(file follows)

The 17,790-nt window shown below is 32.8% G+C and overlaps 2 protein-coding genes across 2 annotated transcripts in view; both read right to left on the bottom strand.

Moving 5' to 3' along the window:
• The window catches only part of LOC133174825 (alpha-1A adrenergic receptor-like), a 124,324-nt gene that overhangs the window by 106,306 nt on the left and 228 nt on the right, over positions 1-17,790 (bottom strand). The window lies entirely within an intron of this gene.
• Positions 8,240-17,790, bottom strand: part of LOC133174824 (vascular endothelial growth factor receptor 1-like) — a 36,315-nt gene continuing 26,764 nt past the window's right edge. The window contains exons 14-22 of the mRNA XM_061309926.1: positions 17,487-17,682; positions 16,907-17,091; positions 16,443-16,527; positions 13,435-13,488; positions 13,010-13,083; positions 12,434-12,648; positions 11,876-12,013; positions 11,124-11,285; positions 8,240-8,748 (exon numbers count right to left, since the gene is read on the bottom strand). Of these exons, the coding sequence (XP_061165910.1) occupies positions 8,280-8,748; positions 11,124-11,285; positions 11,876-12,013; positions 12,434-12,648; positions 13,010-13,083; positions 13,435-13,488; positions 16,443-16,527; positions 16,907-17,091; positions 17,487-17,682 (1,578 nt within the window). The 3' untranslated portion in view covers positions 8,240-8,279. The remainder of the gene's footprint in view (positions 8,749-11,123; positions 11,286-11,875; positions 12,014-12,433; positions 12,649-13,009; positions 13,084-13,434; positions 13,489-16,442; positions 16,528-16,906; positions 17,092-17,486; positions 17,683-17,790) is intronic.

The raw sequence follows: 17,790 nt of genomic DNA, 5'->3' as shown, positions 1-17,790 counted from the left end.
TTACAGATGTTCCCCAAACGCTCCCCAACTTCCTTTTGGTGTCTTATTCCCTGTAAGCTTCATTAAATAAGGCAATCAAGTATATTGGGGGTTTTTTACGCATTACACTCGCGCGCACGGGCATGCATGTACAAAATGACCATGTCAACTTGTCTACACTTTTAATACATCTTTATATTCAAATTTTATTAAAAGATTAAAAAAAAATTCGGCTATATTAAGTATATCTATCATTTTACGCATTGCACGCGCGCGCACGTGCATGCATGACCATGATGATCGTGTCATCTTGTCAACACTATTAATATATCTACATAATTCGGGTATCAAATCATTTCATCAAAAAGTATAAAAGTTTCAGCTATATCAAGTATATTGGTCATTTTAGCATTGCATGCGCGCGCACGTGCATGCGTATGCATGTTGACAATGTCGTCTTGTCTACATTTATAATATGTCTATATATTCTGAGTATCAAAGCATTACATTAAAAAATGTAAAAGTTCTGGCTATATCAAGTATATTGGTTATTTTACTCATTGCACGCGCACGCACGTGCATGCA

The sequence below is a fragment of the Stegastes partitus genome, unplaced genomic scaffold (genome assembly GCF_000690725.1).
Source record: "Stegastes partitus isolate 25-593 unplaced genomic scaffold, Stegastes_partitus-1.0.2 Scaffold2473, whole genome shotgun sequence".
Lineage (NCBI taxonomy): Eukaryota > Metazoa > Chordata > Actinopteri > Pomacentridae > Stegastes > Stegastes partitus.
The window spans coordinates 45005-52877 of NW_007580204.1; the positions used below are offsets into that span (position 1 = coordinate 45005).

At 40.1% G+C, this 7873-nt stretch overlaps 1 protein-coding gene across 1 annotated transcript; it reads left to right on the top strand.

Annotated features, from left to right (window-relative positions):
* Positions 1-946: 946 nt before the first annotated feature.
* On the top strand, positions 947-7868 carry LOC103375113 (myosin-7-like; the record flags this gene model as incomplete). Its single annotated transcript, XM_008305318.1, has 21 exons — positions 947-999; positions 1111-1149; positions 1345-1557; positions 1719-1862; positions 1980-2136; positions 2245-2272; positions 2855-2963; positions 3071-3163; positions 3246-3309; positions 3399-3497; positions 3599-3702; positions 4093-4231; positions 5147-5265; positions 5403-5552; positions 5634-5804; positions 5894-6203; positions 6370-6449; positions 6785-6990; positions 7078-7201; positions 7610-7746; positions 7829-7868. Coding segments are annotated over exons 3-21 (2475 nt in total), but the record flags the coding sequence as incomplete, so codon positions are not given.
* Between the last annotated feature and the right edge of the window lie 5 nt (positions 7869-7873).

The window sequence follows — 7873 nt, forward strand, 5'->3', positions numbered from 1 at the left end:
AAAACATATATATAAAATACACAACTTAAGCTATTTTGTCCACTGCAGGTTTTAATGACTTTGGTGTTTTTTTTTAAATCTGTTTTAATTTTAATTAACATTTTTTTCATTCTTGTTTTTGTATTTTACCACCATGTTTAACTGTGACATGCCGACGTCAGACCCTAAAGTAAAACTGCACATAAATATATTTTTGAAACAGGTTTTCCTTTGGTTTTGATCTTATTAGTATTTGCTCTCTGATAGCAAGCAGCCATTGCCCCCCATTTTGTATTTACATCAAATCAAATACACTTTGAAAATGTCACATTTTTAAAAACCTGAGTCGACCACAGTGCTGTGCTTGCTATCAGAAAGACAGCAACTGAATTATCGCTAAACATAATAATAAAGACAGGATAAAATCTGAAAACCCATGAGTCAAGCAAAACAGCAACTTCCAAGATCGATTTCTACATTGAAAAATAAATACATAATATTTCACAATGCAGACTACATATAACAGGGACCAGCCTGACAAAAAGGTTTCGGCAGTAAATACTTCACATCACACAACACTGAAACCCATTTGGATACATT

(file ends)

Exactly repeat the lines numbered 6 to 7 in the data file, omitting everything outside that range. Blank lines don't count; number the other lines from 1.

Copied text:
TTACAGATGTTCCCCAAACGCTCCCCAACTTCCTTTTGGTGTCTTATTCCCTGTAAGCTTCATTAAATAAGGCAATCAAGTATATTGGGGGTTTTTTACGCATTACACTCGCGCGCACGGGCATGCATGTACAAAATGACCATGTCAACTTGTCTACACTTTTAATACATCTTTATATTCAAATTTTATTAAAAGATTAAAAAAAAATTCGGCTATATTAAGTATATCTATCATTTTACGCATTGCACGCGCGCGCACGTGCATGCATGACCATGATGATCGTGTCATCTTGTCAACACTATTAATATATCTACATAATTCGGGTATCAAATCATTTCATCAAAAAGTATAAAAGTTTCAGCTATATCAAGTATATTGGTCATTTTAGCATTGCATGCGCGCGCACGTGCATGCGTATGCATGTTGACAATGTCGTCTTGTCTACATTTATAATATGTCTATATATTCTGAGTATCAAAGCATTACATTAAAAAATGTAAAAGTTCTGGCTATATCAAGTATATTGGTTATTTTACTCATTGCACGCGCACGCACGTGCATGCA

The sequence below is a fragment of the Stegastes partitus genome, unplaced genomic scaffold (genome assembly GCF_000690725.1).